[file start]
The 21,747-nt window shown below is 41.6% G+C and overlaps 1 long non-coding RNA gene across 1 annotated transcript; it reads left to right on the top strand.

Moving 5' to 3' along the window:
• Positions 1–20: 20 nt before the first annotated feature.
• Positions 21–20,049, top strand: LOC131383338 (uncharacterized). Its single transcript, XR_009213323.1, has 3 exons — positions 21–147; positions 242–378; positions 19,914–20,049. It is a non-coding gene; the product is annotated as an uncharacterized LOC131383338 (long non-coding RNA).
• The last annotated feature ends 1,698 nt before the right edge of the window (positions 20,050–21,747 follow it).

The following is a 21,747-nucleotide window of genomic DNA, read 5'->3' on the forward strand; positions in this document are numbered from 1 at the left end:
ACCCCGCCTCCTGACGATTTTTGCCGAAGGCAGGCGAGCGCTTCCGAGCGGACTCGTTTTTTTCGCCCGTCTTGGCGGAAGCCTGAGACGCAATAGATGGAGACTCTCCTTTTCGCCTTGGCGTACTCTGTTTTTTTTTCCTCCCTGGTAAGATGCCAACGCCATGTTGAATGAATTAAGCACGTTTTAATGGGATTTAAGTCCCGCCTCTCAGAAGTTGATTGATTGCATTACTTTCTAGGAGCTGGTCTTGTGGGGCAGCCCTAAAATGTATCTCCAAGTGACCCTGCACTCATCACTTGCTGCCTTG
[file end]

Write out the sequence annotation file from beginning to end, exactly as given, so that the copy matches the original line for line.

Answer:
The 21,747-nt window shown below is 41.6% G+C and overlaps 1 long non-coding RNA gene across 1 annotated transcript; it reads left to right on the top strand.

Moving 5' to 3' along the window:
• Positions 1–20: 20 nt before the first annotated feature.
• Positions 21–20,049, top strand: LOC131383338 (uncharacterized). Its single transcript, XR_009213323.1, has 3 exons — positions 21–147; positions 242–378; positions 19,914–20,049. It is a non-coding gene; the product is annotated as an uncharacterized LOC131383338 (long non-coding RNA).
• The last annotated feature ends 1,698 nt before the right edge of the window (positions 20,050–21,747 follow it).

The following is a 21,747-nucleotide window of genomic DNA, read 5'->3' on the forward strand; positions in this document are numbered from 1 at the left end:
ACCCCGCCTCCTGACGATTTTTGCCGAAGGCAGGCGAGCGCTTCCGAGCGGACTCGTTTTTTTCGCCCGTCTTGGCGGAAGCCTGAGACGCAATAGATGGAGACTCTCCTTTTCGCCTTGGCGTACTCTGTTTTTTTTTCCTCCCTGGTAAGATGCCAACGCCATGTTGAATGAATTAAGCACGTTTTAATGGGATTTAAGTCCCGCCTCTCAGAAGTTGATTGATTGCATTACTTTCTAGGAGCTGGTCTTGTGGGGCAGCCCTAAAATGTATCTCCAAGTGACCCTGCACTCATCACTTGCTGCCTTG